The Week of Prayer for Christian Unity gives Christians an annual opportunity to continue their quest for the unity they already share in Christ. It is also a time to gather in praise of the Triune God and to deepen the understanding of the ecumenical movement. By joining in this annual celebration Christians raise their voices, hands and hearts to God seeking the fulfillment of the prayer of Jesus, the Son of God, “that they all may be one.”
The Week of Prayer also invites those who participate to use it as an opportunity to examine the effectiveness of the ecumenical movement in seeking to end the divisions among Christians. From the smallest to the largest communities, from all cultures, races and language groups, from all the baptized to all those in ordained ministry, the Week of Prayer is also an opportunity to ask examine the level of support they have given to this important movement in the life of the Church. An accounting of each Christian’s discipleship and faithfulness to the proclamation of the Gospel—the good news of reconciliation—can be taken every year during the Week of Prayer for Christian Unity. This year, the week is observed from January 18 through January 25. We invite you to join in the daily prayers, scripture readings and reflections that will be posted on this site.
- Exodus 19:3-8, You shall be for me a priestly kingdom and a holy nation.
- Psalm 95:1-7, We are the people of his pasture and the sheep of his hand.
- 1 Peter 2:9-10, Once you were not a people, but now you are God’s people.
- Matthew 12:46-50, Whoever does the will of my Father in heaven is my brother and sister and mother.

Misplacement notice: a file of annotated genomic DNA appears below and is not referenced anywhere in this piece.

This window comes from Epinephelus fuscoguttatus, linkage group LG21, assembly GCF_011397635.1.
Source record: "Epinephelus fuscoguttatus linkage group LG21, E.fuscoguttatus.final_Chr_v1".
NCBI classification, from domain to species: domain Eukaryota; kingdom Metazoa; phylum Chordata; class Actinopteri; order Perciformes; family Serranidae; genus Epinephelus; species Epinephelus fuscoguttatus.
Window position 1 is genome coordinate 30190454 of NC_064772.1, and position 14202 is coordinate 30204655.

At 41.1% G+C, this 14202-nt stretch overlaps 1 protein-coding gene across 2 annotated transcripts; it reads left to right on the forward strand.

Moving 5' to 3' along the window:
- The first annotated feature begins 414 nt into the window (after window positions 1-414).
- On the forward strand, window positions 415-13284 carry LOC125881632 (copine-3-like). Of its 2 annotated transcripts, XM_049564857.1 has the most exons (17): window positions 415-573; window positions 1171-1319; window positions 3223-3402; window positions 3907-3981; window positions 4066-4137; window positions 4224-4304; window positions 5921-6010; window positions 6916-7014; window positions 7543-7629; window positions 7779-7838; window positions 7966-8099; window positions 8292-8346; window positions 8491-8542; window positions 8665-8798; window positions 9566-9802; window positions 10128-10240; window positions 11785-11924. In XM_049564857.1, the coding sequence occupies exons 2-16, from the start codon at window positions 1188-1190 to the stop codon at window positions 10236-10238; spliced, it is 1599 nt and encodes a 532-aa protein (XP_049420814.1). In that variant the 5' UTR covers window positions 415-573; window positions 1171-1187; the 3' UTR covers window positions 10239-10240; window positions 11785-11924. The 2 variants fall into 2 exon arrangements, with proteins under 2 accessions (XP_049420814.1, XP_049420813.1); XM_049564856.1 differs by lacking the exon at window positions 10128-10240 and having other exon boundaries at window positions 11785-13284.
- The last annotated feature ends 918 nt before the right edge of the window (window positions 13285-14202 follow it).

Together, we who call upon the name of the Lord are called to be saints “sanctified in Christ Jesus” (1 Corinthians 1:2). In Exodus, this gathering together of God’s people is described as a treasured possession, a priestly kingdom and a holy nation.
In 1 Peter, our membership in this communion of saints is understood to come as a result of God calling us together as a chosen race, a royal priesthood, God’s own people. With this calling comes a shared mandate to proclaim the mighty acts of God that drew us out of darkness and into God’s light.
Furthermore, we discover in Matthew that as a communion of saints, our oneness in Jesus is to extend beyond our family, clan, or class as together we pray for unity and seek to do the will of God.
Merciful God, together with all those who call on the name of the Lord, in our brokenness we hear your call to be saints. Yet you have made us a chosen race, a royal priesthood, a holy nation. By the power of your Holy Spirit, draw us together in the communion of saints and strengthen us to do your will and to proclaim the mighty acts of Christ Jesus our Lord. Amen.
What does the term “communion of saints” mean for you or for your church tradition?
In what ways does our calling to be a “holy nation” compel us to go beyond our local Christian setting?
(Source: Graymoor Ecumenical and Interreligious Institute)